In reaching that conclusion, the court cites ten factors, among these are physical barriers between the water bodies, chemical and biological differences, and that the water would not normally flow from the canal areas into the lake but for backpumping. The fact that there is some natural intermingling of water between the canals and lake is not relevant: “However, the Supreme Court has instructed that the proper question is whether the bodies of water are ‘meaningfully
distinct,’ not ‘completely distinct.’” Id. at 87.Conclusion
case, and those like Friends
arising from the same or similar facts, raise important policy questions about water resource management in the West. Water transfers, often between basins, occur routinely and are not now subject to the CWA regulatory program. The Supreme Court in Miccosukee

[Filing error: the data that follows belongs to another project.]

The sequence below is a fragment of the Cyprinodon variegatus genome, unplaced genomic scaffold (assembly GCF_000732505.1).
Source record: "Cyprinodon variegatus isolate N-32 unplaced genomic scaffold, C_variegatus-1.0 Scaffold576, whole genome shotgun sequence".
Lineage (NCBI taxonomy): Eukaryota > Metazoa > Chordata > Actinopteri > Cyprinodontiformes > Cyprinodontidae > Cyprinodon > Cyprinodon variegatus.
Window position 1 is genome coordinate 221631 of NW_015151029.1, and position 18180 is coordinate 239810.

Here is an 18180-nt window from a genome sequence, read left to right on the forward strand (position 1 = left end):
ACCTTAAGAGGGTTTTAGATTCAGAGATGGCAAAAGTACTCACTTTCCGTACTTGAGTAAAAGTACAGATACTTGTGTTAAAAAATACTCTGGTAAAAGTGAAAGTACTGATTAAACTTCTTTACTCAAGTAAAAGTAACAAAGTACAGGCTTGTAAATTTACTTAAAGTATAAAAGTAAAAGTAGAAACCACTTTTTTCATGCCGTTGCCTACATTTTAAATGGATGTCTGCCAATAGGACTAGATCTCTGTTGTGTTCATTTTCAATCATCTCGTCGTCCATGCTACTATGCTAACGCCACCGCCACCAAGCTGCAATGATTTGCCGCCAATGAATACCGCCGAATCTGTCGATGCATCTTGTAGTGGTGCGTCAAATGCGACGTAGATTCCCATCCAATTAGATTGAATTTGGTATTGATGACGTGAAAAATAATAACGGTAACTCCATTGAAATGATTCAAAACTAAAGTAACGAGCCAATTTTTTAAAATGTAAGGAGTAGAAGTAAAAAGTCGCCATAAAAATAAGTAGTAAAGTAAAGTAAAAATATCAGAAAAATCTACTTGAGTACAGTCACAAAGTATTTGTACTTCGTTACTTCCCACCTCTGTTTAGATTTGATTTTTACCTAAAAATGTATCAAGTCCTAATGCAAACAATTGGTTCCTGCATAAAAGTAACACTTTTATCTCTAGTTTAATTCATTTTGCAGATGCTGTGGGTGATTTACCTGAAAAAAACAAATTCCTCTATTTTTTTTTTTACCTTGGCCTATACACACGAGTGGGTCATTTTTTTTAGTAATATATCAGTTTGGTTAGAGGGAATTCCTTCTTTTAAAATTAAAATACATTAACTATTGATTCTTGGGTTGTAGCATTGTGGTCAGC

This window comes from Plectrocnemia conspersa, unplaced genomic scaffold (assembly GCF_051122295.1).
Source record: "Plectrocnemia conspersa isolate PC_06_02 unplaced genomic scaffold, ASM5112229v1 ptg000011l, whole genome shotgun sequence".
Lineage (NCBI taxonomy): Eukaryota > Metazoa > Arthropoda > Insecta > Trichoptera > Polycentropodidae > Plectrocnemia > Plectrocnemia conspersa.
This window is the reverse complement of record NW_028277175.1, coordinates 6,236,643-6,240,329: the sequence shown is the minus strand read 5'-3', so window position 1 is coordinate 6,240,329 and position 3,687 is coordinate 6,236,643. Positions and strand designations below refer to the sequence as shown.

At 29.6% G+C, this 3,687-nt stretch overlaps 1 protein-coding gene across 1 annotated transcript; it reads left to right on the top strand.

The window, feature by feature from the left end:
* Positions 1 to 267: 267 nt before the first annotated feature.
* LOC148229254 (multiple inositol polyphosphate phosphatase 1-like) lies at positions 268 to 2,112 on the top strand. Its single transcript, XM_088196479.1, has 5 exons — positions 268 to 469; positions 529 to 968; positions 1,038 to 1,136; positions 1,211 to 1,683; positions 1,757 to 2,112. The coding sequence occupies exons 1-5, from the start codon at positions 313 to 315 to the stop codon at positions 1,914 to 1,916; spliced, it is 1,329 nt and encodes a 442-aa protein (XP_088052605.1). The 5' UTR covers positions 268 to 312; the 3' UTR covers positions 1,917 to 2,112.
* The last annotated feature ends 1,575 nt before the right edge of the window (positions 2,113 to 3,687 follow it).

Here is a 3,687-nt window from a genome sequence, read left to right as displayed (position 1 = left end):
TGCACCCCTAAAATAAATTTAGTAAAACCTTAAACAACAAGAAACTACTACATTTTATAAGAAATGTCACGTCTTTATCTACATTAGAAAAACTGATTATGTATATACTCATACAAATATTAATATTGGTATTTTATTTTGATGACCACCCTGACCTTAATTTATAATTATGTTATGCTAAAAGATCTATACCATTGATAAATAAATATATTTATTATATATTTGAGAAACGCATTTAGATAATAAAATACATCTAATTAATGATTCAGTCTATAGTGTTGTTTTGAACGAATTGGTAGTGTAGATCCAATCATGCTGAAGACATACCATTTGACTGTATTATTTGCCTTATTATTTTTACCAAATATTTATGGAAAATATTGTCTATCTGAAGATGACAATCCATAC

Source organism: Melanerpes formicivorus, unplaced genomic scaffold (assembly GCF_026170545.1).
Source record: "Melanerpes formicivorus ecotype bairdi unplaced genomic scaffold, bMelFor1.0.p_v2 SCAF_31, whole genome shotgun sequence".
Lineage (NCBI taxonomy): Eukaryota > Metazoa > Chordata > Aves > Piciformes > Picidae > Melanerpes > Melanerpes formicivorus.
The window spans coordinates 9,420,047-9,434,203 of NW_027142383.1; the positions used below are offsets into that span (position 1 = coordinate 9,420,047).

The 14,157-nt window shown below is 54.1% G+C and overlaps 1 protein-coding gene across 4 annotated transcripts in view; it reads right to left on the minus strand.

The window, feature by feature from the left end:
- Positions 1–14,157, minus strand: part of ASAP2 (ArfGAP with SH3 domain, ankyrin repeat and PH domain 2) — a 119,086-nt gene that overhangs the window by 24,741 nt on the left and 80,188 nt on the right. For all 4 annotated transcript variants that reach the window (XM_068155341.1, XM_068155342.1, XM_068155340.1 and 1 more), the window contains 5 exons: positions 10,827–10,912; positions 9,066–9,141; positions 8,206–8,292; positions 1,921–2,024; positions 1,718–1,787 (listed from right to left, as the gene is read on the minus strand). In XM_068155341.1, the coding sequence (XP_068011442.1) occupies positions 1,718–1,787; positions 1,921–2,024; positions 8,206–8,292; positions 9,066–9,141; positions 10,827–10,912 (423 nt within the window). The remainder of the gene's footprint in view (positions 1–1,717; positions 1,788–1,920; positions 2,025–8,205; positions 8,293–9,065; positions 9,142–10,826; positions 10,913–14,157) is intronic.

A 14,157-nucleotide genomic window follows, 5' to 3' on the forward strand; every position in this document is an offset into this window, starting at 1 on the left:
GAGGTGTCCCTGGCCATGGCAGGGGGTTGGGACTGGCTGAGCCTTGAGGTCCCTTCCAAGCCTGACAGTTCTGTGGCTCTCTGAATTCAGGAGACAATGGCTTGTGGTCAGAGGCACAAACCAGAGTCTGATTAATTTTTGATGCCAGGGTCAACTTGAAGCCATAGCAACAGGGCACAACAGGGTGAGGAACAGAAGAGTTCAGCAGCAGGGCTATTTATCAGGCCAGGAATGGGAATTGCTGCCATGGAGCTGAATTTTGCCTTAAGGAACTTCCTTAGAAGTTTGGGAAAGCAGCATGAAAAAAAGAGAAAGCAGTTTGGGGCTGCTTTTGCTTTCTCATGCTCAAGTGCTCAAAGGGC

was unmoved by the argument that regulation would make such transfers prohibitively expensive, which would obviate the CWA’s proscription against interference with state authority to allocate water. The Court noted that expenses could be controlled through issuance of general permits. Thus, courts will apply the limited guidance supplied by the Supreme Court to the specific facts at hand to discern whether meaningful distinctions can be made. The broader implications of Friends
and other cases on Western water law transfers will be explored in detail in the February, 2007, issue of The Water Report